Their music laughed and cried, was joyous and profoundly tragic – all in perfect balance.

The music performed by these masters should never have been blended into a single program, but again there was such beautiful balance.  Beethoven, Shostakovich, Mendelssohn: three gifted composers from three entirely different sensibilities.  Beethoven writing fashionable court music, earning his always precarious living by pleasing and surprising his audiences with intricacies and novelties; Shostakovich, literally taking his life in his hands by composing music that warily thumbed its nose at Stalin while contributing to the great artistic tradition of Russia; and Mendelssohn, the Romantic, who wove together threads of Judaism and Christianity to produce a golden fabric of pathos and compelling religiosity.  These three great composers should never have appeared on the same program, but they did and the program was perfectly balanced by their respective geniuses.

And this is exactly what the San Antonio Chamber Music Society aims to do and has done for 76 years now.  We strive always to provide a balanced season of international performers and superb music.  We hope you have enjoyed the season and, with us, you look forward to the 77th season of artistry and our special brand of Sunday afternoon escapism. Our next star-studded season will begin October 6, 2019, with Apollo’s Firea Grammy-winning Baroque ensemble you don’t want to miss. The season continues November 10 with the dynamic Ariel String Quart with Ilya Shterenberg, who just happens to be the Principal Clarinet of our very own San Antonio Symphony. Then, on January 26, 2020, we will present the incomparable Akropolis Reed Quintetdescribed as “pure gold” by the San Francisco Chronicle. On March 1, 2020, the impeccable and wildly popular British vocal ensemble VOCES8 will cross the pond to inspire us with their eight beautifully integrated voices. Our 77th Season will end on April 26, 2020, with the exceptional Parker String Quartet, another Grammy award winner which the New York Times called “something extraordinary”.  As you can see, there will be something for everyone, all fabulous performances to be enjoyed – do come share this enjoyment with us! 

– E Doyle

Experiential Music

The audience at the Eighth Blackbird concert last Sunday were promised a novel and exciting experience; they got it.  If you were expecting four or five string musicians in their somber black suits and dresses performing the usual chamber music fare (16th, 17th and 18th Century composers with maybe a little 19th and 20th century thrown in for good measure), you were definitely surprised.  Rather than the usual, San Antonio Chamber Music Society presented the unusual: six very talented musicians performing very modern music on roughly a dozen instruments.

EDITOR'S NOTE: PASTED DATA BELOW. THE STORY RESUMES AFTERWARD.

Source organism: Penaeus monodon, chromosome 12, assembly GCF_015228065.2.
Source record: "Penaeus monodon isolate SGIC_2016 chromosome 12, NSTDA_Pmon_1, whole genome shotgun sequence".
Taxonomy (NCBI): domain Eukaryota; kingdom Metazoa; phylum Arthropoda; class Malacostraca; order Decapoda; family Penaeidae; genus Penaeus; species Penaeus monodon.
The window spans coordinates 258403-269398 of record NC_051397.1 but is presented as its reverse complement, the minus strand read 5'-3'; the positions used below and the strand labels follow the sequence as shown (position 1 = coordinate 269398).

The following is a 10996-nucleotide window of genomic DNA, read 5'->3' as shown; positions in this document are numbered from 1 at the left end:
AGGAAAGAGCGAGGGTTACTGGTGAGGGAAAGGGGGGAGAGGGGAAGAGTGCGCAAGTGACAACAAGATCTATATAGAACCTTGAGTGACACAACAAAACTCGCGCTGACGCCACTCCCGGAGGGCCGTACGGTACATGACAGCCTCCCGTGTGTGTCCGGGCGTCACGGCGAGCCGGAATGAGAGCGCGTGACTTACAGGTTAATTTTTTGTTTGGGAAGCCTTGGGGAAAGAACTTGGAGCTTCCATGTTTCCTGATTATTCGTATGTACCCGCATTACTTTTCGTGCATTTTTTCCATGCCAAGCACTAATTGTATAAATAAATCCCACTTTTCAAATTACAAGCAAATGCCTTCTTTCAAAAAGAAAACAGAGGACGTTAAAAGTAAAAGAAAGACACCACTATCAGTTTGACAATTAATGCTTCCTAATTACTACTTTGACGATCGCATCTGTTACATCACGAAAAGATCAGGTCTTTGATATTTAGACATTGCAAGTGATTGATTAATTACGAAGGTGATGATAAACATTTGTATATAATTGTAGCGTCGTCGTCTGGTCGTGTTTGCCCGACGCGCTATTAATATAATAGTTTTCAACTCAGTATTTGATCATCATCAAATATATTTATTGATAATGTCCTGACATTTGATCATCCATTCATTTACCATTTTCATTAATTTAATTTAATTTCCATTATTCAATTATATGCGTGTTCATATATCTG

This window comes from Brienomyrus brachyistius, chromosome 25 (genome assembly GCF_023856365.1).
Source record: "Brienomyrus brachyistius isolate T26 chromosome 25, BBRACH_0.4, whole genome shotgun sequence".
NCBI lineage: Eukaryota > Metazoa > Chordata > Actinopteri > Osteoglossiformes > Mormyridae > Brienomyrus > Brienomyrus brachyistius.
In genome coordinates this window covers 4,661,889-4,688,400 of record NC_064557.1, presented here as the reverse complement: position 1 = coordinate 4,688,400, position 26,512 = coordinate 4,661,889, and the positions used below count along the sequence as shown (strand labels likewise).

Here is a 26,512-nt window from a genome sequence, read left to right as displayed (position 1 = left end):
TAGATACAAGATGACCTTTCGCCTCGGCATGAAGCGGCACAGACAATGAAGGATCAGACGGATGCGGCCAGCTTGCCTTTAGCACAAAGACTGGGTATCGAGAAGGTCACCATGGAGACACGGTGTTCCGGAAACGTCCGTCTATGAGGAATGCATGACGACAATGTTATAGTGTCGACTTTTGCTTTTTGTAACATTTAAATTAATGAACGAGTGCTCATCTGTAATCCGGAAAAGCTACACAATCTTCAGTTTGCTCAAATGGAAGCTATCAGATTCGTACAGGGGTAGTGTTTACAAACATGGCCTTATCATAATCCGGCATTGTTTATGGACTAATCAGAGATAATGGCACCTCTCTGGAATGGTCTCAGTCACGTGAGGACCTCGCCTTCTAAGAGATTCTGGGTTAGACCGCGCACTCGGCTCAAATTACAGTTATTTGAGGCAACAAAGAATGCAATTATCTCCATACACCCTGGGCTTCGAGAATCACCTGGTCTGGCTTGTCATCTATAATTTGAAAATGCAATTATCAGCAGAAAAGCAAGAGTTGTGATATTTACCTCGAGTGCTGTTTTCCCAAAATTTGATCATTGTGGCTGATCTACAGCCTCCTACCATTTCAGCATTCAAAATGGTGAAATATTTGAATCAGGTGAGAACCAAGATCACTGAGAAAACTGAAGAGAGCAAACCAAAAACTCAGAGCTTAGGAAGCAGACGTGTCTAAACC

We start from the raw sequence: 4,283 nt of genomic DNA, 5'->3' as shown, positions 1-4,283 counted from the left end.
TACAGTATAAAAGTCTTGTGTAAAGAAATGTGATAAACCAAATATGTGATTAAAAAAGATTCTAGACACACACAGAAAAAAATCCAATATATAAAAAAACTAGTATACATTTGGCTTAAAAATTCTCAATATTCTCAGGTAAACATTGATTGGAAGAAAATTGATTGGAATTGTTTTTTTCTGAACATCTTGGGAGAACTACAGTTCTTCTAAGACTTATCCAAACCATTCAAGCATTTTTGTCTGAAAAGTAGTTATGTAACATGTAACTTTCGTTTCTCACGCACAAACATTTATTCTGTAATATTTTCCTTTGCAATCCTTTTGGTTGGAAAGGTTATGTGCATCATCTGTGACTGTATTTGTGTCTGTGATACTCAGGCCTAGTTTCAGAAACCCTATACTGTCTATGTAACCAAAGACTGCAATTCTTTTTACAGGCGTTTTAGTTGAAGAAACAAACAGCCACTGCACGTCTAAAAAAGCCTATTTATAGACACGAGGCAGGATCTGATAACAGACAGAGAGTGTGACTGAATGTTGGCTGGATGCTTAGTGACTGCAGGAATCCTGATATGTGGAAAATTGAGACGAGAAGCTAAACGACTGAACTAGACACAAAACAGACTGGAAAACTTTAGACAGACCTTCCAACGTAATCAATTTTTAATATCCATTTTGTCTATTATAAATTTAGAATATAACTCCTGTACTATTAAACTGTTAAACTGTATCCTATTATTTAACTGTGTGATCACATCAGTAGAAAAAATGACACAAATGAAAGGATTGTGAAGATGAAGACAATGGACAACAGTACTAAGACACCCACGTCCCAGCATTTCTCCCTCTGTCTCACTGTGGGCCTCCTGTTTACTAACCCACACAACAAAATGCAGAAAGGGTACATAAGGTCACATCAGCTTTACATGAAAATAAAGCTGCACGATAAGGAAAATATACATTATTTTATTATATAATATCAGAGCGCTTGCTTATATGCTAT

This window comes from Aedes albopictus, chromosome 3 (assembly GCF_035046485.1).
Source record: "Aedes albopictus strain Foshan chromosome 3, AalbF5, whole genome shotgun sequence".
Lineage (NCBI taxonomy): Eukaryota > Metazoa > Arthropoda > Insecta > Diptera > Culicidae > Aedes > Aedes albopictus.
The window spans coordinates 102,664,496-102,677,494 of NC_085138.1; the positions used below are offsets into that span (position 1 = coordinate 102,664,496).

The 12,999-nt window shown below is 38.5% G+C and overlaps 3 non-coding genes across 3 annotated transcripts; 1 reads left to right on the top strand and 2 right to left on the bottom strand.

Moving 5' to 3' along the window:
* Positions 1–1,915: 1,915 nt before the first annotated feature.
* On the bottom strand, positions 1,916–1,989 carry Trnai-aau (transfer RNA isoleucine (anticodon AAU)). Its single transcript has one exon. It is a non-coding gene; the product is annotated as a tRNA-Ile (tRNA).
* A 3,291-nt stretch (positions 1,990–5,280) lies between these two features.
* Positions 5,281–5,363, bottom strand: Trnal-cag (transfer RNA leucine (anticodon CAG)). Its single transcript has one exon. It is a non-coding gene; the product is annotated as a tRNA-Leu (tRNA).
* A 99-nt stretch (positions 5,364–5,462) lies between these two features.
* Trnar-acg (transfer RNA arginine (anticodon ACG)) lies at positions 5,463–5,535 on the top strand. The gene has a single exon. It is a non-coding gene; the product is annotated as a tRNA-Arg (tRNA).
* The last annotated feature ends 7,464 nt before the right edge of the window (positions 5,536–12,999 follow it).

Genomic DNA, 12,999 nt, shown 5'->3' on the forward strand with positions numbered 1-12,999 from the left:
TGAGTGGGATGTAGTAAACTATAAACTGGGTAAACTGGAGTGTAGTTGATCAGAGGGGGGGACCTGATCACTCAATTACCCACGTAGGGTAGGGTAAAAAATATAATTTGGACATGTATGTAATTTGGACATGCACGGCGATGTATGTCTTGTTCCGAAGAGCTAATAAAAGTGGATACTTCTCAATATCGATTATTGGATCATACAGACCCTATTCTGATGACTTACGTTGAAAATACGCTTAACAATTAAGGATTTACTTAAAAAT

This was “experiential music” as opposed to “expected music.”  To explain: think about a painting by Georges Seurat, say “A Sunday Afternoon at the Island of the Grande Jatte,” a prime example of pointillism.  The reason it fascinates is a bit of a trick it plays on the brain:  you are deceived into believing you are looking at an ordinary Impressionist painting, but it is actually an impression of impressionism: thousands of tiny dots of paint, leading the brain to the experience of summer light and enjoyment.  The genre-bending compositions performed by Eighth Blackbird accomplished a similar feat.  They weren’t thematic in the usual sense – they were compositions by young composers and their fresh visions of classical music defy being shoved into a box.  Just as in the Seurat painting, it would be useless to try to pick apart each tiny color.  You simply have to take in the whole and just enjoy.  (I did wonder if others in the audience felt as chilled as I did during “The Clarity of Cold Air” or experienced the rocks and water tumbling in “Eroding.”)  The compositions crossed one genre line after another from jazz to blues to where-did-that-come-from to harmony to discord, from noise to barely perceptible whispers, from expected to totally amazing.  These talented musicians also managed to express humor and pathos with their varied instruments; it was apparent they richly enjoyed what they were creating.